CPI is made in Taiwan, and the price was right, reviews were good, so I ordered off the internet sight unseen.
The Oliver City arrived completely assembled except for the battery and mirrors. The shipping crate was well designed and the scooter showed up without a scratch.
I'm building quite a collection of different scooters, but I will try to compare the Oliver City directly to the Yamaha C3 when applicable.
Did a thorough PDI on it, changed the fluids before even starting. The 2-stroke oil and the gear oil actually looked like decent lubricants, no Chinese cooking oil. The only things that I noticed were the bolts on the exhaust header needed a little extra tightening and the hose from the bottom of the oil tank was held on by a small wire clip. Just a nice little tug pulled the hose out, so I cut off half an inch and put a much more secure clamp on. There was a lot of air in the hose between the oil tank and the oil pump. Luckily the oil pump had a bleed screw on it, so problem solved easily.
The Oliver City is big for a 49cc. The chassis dimensions including the wheel base are much larger than the C3, about the size of a standard 125-150cc scooter. Good and bad. Suspension travel is better and there is a lot more room onboard, even enough for two people to ride with a reasonable amount of comfort. The turning radius is larger, the center of gravity a little higher, and low speed maneuverability is not quite as quick as the C3. The overall ride is smoother and larger bumps are more controlled. The Oliver City comes with a 3-way adjustable rear shock with an included tool. The second setting feels on the firm side for a 170 pound rider, but in a nice way. The suspension set up feels sporty, encouraging more aggressive cornering and leaning than when riding a C3. The tires are wide and low profile, 120/70/12 upfront and 130/70/12 on the rear. Turn in takes more effort than the C3, but once changing directions it feels nimble enough. The CPI has nice big thick disc brake rotor upfront, with a capable drum in the rear.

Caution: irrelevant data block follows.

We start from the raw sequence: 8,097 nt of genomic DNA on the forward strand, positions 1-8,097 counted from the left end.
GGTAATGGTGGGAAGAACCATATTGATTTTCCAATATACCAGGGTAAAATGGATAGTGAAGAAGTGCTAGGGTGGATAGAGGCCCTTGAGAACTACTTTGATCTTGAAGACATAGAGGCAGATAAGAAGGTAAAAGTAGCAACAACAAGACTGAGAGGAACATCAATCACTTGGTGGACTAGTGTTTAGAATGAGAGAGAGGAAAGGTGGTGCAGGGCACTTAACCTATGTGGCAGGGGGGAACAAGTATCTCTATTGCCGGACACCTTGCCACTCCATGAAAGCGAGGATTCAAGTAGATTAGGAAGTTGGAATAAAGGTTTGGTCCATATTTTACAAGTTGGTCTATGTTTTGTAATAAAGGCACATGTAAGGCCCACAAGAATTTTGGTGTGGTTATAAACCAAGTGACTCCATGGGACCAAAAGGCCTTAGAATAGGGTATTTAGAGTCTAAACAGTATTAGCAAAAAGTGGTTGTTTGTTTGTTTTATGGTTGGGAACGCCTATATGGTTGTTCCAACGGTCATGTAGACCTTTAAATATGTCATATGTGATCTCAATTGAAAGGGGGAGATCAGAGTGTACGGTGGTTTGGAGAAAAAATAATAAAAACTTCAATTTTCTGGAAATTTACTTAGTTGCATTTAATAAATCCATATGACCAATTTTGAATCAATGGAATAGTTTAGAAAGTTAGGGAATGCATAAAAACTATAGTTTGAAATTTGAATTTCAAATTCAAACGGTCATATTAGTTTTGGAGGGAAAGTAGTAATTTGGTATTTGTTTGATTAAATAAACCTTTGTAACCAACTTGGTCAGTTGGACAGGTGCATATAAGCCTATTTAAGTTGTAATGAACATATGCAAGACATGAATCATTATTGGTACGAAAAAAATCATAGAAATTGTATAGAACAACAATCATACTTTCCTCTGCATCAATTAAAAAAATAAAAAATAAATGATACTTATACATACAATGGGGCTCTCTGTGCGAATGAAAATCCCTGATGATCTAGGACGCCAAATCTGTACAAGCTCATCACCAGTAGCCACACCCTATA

Switches, controls, fit and finish are on par with the C3. With only a few miles, I haven't wicked the throttle more than 2/3 yet, but the two-stroke definitely has more pep than the 3-valve fuel injected Yamaha. The carb tuning feels good with no adjustments needed. The variator and weights feel just right, I can't imagine changing anything there except perhaps switch to the same weight sliders.
A digital clock on the dash is a nice touch, the header and pipe are really nice quality and great looking. The locking gas cap is pretty trick, you insert the key and twist the top part of the cap without moving the key itself, easily done especially when wearing gloves.
All of the hoses and electrical connections were good quality, no Chinese plastic-rubber. Stainless steel brake line. Seat storage is average, a 3/4 helmet fits but a full face is too big. The Oliver City does have a nice big flat luggage rack begging for a top case. The deck is flat and enourmous, with cut outs for the riders feet to really allow stretching out ones legs. Standard bag hook of course, with plenty of room for both a couple of bags and your feet.
It's hard to make a direct comparison between the two, besides engine size they don't have a lot in common. The C3 is quieter, more fuel efficient, easier to handle at low speeds. The Oliver City is more stable at higher speeds, with both the sportier suspension and stronger powerband encouraging a more aggressive riding style. I guess it would boil down to personal preference, but I think I like the bigger feel of the Oliver City, it actually feels more like my Elite 110. More importantly, my 16 year old son absolutely loves it
Pictures don't do it justice, in person the Oliver City looks really nice, bigger and sportier than the C3. At a price of $1599 delivered for a quality made in Taiwan scooter it's a nice alternative to the premium priced Yamaha C3. But it's not fuel injected, water cooled and doesn't get 115 mpg. While the Oliver City might be faster than the the C3, you can't run an air cooled two-stroke at WOT indefinitely like the Yamaha is famous for
I'll add a few pics here later.